He just committed an assault. He has no right to touch her, or for that matter, anyone ever to touch anyone. Under the law, it’s an assault.
Did anyone ask first before they took the hand of their current partner? Did they get it in writing? No? Of course not.
Look too at the classic image of two young lovers, same-sex, different sex, doesn’t matter. The blooming romance. The first kiss. They lean in. They pause. They both move forward. Their lips touch. SCREEEEEEEEECH.
Another assault. No prior contract of consent. No agreement on how hard to press lips. No agreement on the use of tongues or not. Of course not, because that pause was a question and the answer was the two of them moving forward/nor recoiling in horror.
Implied consent. It happens all the time between consenting adults. People in healthy, consenting relationships do not say, “So, do you consent to sex with me tonight three times, no bodily fluids, you may touch my neck with your left hand, you may put your right hand here, etc.” It’s not how life works. And like with the prostitution example, the courts cannot and will not say, “Every sex act forever and in perpetuity must have a written document filled out three days in advance, subject to a cooling-off period, notarized and witnessed by at least two parties who have no romantic attachment past or present with the consenting parties”.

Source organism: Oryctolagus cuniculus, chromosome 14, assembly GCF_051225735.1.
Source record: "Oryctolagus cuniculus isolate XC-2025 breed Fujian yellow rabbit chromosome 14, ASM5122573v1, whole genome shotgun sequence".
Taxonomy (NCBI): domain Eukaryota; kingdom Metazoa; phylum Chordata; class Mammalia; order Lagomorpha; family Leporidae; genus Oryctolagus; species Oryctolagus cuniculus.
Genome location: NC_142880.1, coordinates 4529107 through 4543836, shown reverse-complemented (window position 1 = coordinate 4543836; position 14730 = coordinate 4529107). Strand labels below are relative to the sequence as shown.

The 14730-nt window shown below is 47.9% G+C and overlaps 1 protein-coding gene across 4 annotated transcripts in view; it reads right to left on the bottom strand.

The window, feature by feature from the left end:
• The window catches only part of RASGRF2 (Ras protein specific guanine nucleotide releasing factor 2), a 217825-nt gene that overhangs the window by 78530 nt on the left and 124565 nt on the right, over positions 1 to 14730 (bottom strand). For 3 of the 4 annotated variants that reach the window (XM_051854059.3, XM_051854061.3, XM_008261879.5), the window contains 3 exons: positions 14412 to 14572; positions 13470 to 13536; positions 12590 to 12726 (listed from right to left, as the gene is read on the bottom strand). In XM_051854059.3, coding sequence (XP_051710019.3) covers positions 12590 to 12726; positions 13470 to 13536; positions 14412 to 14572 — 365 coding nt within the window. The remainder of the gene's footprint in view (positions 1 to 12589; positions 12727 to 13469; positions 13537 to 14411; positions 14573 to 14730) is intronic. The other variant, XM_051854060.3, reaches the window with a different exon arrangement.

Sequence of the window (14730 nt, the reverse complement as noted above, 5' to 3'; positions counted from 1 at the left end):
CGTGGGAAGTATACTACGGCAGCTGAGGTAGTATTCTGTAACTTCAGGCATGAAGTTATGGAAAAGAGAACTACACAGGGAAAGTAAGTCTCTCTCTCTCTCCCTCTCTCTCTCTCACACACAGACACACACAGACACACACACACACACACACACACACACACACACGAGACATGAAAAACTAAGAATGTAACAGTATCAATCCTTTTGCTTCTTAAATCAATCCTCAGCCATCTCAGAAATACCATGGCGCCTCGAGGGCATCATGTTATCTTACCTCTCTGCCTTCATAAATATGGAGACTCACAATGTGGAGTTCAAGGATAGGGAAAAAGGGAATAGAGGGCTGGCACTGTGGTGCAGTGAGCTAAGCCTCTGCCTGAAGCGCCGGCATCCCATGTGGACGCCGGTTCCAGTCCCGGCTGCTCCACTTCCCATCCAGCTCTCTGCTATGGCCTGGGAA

And if someone for Ghomeshi or Cosby argues that the fact they were together at all equals “implied consent”, well it’s going to fall flat pretty fast. As it should.
No, the real issue for them is what they are going to have to prove to show consent. To be clear, they are arguing the victims fully consented. For them, the same problem — “he said, she said”. So they have to prove consent. And their only way to do that is through what is called by some “constructive consent”. It is to show that the nature of the situation, the “construction of the events in question”, are more consistent with his claims of consent than her claims of no consent.